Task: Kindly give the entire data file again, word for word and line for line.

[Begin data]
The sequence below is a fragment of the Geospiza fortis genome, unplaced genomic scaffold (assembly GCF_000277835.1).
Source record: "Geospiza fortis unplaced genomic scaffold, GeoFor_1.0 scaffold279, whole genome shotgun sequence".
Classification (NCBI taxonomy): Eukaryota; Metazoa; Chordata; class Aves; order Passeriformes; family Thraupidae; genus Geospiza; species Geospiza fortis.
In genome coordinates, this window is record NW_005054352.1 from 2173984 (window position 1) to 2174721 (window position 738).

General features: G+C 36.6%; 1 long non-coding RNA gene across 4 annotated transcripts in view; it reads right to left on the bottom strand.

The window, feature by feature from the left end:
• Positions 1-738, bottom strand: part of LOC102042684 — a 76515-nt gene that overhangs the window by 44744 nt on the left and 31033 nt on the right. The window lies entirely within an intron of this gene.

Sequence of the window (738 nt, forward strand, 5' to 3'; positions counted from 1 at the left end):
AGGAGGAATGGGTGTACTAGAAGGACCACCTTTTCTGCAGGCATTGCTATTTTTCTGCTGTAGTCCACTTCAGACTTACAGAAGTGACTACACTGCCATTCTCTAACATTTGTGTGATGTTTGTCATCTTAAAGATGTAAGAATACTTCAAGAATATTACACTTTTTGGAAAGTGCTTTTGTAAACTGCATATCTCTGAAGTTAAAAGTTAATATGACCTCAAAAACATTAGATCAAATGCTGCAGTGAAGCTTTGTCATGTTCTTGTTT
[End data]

The sequence below is a fragment of the Geospiza fortis genome, unplaced genomic scaffold (assembly GCF_000277835.1).
Source record: "Geospiza fortis unplaced genomic scaffold, GeoFor_1.0 scaffold279, whole genome shotgun sequence".
Classification (NCBI taxonomy): Eukaryota; Metazoa; Chordata; class Aves; order Passeriformes; family Thraupidae; genus Geospiza; species Geospiza fortis.
In genome coordinates, this window is record NW_005054352.1 from 2173984 (window position 1) to 2174721 (window position 738).

General features: G+C 36.6%; 1 long non-coding RNA gene across 4 annotated transcripts in view; it reads right to left on the bottom strand.

The window, feature by feature from the left end:
• Positions 1-738, bottom strand: part of LOC102042684 — a 76515-nt gene that overhangs the window by 44744 nt on the left and 31033 nt on the right. The window lies entirely within an intron of this gene.

Sequence of the window (738 nt, forward strand, 5' to 3'; positions counted from 1 at the left end):
AGGAGGAATGGGTGTACTAGAAGGACCACCTTTTCTGCAGGCATTGCTATTTTTCTGCTGTAGTCCACTTCAGACTTACAGAAGTGACTACACTGCCATTCTCTAACATTTGTGTGATGTTTGTCATCTTAAAGATGTAAGAATACTTCAAGAATATTACACTTTTTGGAAAGTGCTTTTGTAAACTGCATATCTCTGAAGTTAAAAGTTAATATGACCTCAAAAACATTAGATCAAATGCTGCAGTGAAGCTTTGTCATGTTCTTGTTT